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Default Re: Tonum regulator

Lucien;

Thank you!

I am away from home at present and will come back again when I am back. The regulator is the same one and the panel looks as if it ,may once have been the same. Perhaps its best to add that the panel has a lot of carefully welded up holes in it, mainly in the lower part of the panel, yet the wiring seems to he unmolested, Blackly tape under zinc buckles for cable lacing and all very tidy, perhaps a re-work or built in a modified form.

This one seemed to control in the usual laconic fashion, but experience with the ones in our class 08 shunters taught me to treat with respect, we sometimes got Dowdings to re-work them, until they decided they could not anymore, then I used to have a go myself with varying results!!

Regards

Ian

So I suppose the big question is how to find out the resistance values?
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Old 30th Nov 2013, 10:25 pm   #4
Lucien Nunes
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Default Re: Tonum regulator

I'll measure the resistors in my plant, won't be for a couple of weeks though. I don't know whether they were matched to the torque motor or what tempco they had; if they simply swamp the coil resistance rather than compensating it then presumably any ordinary modern resistor will do instead.

Lucien
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Old 3rd Dec 2013, 9:52 pm   #5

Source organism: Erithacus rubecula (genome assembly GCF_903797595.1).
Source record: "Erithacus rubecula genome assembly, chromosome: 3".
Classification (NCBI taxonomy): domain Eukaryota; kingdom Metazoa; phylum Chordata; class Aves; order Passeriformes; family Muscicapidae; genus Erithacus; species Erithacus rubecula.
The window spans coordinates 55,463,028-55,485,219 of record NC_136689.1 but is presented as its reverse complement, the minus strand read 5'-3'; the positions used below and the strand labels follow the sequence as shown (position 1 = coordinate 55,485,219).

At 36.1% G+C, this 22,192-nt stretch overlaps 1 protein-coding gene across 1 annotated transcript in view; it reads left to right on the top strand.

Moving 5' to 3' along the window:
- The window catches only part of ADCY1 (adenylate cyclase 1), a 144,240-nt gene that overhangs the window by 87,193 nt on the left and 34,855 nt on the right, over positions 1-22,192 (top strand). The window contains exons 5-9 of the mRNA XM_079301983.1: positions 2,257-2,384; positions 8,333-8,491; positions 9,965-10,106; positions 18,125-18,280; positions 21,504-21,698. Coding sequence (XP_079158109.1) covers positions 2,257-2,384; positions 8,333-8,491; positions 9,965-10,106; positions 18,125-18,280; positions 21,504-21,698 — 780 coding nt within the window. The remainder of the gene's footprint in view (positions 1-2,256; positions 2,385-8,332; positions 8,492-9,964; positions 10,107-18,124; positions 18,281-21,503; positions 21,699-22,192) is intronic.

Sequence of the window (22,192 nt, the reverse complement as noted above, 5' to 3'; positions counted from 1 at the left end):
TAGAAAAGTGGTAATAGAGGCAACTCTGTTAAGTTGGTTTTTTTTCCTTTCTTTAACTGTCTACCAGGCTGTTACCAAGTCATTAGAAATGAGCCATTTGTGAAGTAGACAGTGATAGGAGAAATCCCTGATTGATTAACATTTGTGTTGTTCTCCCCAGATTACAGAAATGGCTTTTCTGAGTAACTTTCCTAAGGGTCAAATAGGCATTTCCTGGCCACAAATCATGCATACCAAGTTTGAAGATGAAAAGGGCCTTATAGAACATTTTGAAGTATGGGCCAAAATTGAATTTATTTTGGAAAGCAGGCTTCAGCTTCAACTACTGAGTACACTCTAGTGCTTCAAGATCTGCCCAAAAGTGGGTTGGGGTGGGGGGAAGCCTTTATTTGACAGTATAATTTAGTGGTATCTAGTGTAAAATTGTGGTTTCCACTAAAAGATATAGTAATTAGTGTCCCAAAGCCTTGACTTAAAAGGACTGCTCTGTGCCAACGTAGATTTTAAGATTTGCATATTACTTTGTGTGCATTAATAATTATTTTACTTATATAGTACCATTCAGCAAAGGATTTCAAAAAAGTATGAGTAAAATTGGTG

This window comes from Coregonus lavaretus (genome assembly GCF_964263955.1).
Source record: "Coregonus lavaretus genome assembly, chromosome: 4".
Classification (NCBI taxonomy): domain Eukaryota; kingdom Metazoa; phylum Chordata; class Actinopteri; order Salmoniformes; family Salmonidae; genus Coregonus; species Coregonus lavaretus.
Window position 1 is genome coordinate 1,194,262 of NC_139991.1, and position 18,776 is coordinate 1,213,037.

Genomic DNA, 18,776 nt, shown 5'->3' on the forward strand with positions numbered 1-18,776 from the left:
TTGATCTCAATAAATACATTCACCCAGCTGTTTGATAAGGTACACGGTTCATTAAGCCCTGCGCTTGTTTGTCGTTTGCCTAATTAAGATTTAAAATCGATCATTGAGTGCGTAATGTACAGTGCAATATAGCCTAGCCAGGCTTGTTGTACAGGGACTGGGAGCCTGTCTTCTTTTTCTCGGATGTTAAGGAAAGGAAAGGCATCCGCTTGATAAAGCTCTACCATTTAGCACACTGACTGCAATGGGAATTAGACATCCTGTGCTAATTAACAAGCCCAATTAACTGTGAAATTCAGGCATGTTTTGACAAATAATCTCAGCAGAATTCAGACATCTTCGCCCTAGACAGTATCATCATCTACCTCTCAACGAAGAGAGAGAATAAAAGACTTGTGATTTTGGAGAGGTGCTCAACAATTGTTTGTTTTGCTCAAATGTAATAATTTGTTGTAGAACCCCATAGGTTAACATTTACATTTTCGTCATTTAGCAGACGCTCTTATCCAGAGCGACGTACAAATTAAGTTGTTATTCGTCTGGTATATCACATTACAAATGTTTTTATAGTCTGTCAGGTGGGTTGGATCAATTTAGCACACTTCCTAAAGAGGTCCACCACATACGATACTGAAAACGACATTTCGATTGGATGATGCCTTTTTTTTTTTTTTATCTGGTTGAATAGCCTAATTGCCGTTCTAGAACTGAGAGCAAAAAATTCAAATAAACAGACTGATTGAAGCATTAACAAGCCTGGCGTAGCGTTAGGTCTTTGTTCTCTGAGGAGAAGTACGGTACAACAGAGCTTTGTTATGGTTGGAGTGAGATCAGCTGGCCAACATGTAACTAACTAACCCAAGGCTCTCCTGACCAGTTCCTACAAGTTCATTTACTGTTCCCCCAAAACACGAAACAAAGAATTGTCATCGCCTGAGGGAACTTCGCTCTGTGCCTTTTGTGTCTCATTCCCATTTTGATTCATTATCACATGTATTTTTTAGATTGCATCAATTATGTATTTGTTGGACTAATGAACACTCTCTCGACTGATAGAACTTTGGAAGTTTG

sentinel040
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Default Re: Tonum regulator

Many thanks for the kind offer Lucien.

In the meantime I have as carefully as possible decided to carry out an investigation of the resistances. Prompted by the fact that that there appeared to be just steel discs separated by thinner discs I pulled one apart and indeed there are three solid discs separated by "Metrosil" discs, bearing the part number 912/306. A pic is included.

By the way looking at the photograph on the website there seem to be some minor engine layout differences, in that the air cleaner on this one is adjacent to the cooler group (radiator) and the fuel tank sits above the main alternator.

Regards

Ian
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Old 4th Dec 2013, 4:17 pm   #6
Lucien Nunes
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Default Re: Tonum regulator

Metrosil products are normally varistors, I wonder whether they are intended to have a tempco that compensates the coil resistance? Will investigate when I get a moment. There's no mention of this in the description of the Tonum regulator in the AP, perhaps we will have to reverse-engineer a solution if your discs are not salvageable. Of course one could sidestep it entirely and make the alternator self-exciting using a modern electronic AVR.

BTW the layout of my set was altered from the original AM spec when converted for use by the NHS for the mobile X-Ray outfits. Various things were removed and relocated, e.g. my fuel tank is under the floor. The autotransformer was only used to provide a low current 400V 3-phase supply, from the 230V delta alternator. For single-phase use it's not needed and mine has also been removed.